Eurotunnel: “One of the world’s greatest engineering success stories” Based on the case materials specifically identify the key judgemental errors made by the private parties involved with the project:
During the period of 1987 to 2005 there are 3 changes of the Board of Directors of Eurotunnel. Most of the behavioural finance that listed below incurred during the first management period. Overconfident
Overconfident behavioural is a well-established bias in which someone's subjective confidence in their judgments is reliably greater than their objective accuracy, especially when confidence is relatively high. Management’s overconfident seen through overestimate the chances of success and underestimate the associated risks of its decision. The management’s overconfidence reflected from following evidences: * Management overestimate the chance of project success as stated in Eurotunnel prospectus of 1987. The justification was that “Whilst the undertaking of a tunnelling project of this nature necessarily involves certain construction risks, the techniques to be used are well proven. The directors believe… that 10%... would be a reasonable allowance for the possible impact of unseen circumstances on construction costs.” In reality the tunnel project was delayed and cost double as much as estimated from £4.9bn in 1987 to £10.1bn in 1994. * The project estimated the tunnel to be opened in June 1993 but in reality it was delayed about 12 months due to construction problems and cost overruns, and finally opened in 6 May 1994. The tunnel full operation also delayed about 4/5 months due to safety regulation. * Management was underestimate their competitors hence the Eurotunnel unable to achieved its forecasted market share and revenues. * In the beginning, Eurotunnel thought that it will be the market leader soon after the tunnel operated and will gain 2/3 of market share. While the Tunnel was being built, the ferry companies had invested heavily in new large efficient vessels in preparation for the opening of the Tunnel and had introduced various efficiency measures. The unpredicted price war launched by ferries in summer 1995 with ferry prices 30% lower than 1994. * Eurostar also has to struggle against fierce competition from airline companies. * Management also underestimated the complexity of the system. In particular, the number of fail-safe elements in the system made it very difficult to operate partially. If someone was working on an element, an alarm would go off which would shut the system down. This was compounded by the fact that a central part of the commissioning is the training of operative staff, so system shutdowns could not be overridden as this would have effectively trained staff to ignore warning signals. Over optimism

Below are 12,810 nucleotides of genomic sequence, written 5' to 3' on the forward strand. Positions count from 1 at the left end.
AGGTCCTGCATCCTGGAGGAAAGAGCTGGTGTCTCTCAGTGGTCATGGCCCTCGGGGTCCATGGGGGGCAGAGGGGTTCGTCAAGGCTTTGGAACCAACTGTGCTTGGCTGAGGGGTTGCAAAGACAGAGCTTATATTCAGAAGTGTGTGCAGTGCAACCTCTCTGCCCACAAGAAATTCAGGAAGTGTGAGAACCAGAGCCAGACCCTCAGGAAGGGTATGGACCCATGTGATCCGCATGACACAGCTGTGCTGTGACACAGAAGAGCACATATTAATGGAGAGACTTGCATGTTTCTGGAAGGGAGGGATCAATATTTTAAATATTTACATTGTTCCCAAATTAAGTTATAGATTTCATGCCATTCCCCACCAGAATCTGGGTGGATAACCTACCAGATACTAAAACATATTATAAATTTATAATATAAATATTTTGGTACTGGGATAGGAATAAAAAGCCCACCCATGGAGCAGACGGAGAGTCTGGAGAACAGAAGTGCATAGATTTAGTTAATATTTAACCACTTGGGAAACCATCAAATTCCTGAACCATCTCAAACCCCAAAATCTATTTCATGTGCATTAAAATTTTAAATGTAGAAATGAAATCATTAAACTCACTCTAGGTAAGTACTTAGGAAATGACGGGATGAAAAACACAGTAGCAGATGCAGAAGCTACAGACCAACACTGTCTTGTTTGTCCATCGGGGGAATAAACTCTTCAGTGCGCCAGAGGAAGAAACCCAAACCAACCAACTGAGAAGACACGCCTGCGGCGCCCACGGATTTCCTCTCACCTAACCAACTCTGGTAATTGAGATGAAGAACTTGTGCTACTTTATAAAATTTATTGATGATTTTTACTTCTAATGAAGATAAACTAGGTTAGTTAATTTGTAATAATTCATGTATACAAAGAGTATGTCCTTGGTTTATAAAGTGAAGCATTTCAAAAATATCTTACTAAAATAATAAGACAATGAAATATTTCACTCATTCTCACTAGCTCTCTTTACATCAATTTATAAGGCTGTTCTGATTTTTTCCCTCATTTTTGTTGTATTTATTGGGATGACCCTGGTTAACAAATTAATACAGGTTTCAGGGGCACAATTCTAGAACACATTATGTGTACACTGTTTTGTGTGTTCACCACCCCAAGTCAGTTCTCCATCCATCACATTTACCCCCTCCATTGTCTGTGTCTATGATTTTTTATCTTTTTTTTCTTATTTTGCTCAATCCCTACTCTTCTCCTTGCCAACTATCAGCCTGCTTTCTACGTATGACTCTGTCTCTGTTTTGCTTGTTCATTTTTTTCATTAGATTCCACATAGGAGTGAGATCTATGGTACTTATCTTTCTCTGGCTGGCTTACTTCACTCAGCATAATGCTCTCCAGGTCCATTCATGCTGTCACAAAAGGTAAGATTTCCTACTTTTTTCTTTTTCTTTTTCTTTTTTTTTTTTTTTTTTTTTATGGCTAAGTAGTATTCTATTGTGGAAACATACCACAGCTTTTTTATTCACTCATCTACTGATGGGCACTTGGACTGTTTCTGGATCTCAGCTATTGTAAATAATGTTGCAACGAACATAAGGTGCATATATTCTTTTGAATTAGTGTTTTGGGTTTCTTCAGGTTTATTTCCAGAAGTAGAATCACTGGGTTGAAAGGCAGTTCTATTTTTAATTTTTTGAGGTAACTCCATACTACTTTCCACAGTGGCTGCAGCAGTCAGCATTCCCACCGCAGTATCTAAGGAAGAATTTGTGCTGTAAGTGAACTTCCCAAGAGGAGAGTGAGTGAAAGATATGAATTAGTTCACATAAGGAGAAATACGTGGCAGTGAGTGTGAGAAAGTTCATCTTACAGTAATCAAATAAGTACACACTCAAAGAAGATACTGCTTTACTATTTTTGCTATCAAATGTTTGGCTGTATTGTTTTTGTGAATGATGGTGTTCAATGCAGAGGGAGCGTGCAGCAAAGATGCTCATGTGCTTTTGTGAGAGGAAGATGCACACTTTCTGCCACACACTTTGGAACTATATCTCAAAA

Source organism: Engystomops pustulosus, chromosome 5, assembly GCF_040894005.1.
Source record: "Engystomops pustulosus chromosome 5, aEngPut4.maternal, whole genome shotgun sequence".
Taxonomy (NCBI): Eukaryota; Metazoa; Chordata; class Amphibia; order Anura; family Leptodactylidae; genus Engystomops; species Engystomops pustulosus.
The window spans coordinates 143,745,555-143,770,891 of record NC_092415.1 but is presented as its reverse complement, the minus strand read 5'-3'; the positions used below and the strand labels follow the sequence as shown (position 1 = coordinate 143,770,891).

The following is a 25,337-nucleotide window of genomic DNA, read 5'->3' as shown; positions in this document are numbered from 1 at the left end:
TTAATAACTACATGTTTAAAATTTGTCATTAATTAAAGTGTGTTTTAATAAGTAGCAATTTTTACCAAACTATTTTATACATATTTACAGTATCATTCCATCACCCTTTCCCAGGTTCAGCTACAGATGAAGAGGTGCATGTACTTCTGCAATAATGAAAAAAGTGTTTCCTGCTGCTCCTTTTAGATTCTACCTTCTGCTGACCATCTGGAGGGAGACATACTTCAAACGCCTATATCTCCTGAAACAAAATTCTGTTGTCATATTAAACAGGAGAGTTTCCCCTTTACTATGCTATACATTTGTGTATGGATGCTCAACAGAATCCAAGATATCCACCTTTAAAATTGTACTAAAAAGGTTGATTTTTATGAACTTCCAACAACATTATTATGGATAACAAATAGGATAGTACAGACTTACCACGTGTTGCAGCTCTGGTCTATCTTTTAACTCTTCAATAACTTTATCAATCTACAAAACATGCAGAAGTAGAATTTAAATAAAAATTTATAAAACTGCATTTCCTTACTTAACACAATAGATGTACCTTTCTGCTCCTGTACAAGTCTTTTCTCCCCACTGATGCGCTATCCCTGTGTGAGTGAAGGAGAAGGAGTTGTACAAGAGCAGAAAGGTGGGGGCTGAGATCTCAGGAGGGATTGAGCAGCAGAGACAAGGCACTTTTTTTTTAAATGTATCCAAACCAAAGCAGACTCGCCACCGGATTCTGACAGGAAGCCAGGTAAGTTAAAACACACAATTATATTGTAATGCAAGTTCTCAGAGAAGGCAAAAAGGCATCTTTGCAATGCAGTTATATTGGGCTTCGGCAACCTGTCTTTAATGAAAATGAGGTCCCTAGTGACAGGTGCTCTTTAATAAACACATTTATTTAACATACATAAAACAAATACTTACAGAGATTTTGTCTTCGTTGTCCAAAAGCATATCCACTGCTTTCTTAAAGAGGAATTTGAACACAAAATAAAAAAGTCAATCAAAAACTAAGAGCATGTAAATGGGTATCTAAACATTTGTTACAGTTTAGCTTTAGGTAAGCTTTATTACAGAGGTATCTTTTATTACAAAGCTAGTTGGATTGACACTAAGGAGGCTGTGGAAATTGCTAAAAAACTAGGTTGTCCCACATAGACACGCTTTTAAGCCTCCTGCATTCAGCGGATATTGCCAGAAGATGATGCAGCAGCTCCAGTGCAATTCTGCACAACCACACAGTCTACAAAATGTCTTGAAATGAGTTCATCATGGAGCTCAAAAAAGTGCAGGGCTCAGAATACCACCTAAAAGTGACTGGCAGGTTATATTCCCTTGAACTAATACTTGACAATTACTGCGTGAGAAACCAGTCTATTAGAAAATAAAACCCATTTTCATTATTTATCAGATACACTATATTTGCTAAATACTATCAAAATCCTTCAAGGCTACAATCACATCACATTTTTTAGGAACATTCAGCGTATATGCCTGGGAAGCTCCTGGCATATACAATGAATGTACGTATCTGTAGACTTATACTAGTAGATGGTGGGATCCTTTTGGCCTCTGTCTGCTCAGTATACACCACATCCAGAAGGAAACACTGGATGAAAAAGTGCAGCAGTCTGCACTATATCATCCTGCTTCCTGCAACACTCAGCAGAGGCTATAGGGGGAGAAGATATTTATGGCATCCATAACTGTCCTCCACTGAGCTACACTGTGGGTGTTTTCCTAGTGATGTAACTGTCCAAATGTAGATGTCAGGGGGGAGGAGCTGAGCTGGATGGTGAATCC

Over-optimism bias is the demonstrated systematic tendency for people to be over-optimistic about the outcome of planned actions. This includes over-estimating the likelihood of positive events and under-estimating the likelihood of negative events. Through the Eurotunnel projects this bias seen through these facts: * The traffic and revenue forecasts for Eurotunnel have proved to be over optimistic. * In 1987 prospectus predicted only moderate fall in cross-Channel prices due to opening of the Channel Tunnel. In 1990 projected average revenue per car was £64.5, then in 1993 was £56 then the actual revenue/car to be £49.5 in 1995 and £34.4 in 1996. (Anchoring and adjustment???) * Passenger use was forecast at 16 million when it was actually 6 million, freight volume at 7 million tonnes when it was actually 1.7 million tonnes. * Need introduction………. “The directors intend that dividends will be paid to shareholders as soon as possible. As shown in the projections, good operating performance by the Group should allow a first dividend to be paid in 2006…. Should the outcome be better than that indicated, Eurotunnel may be...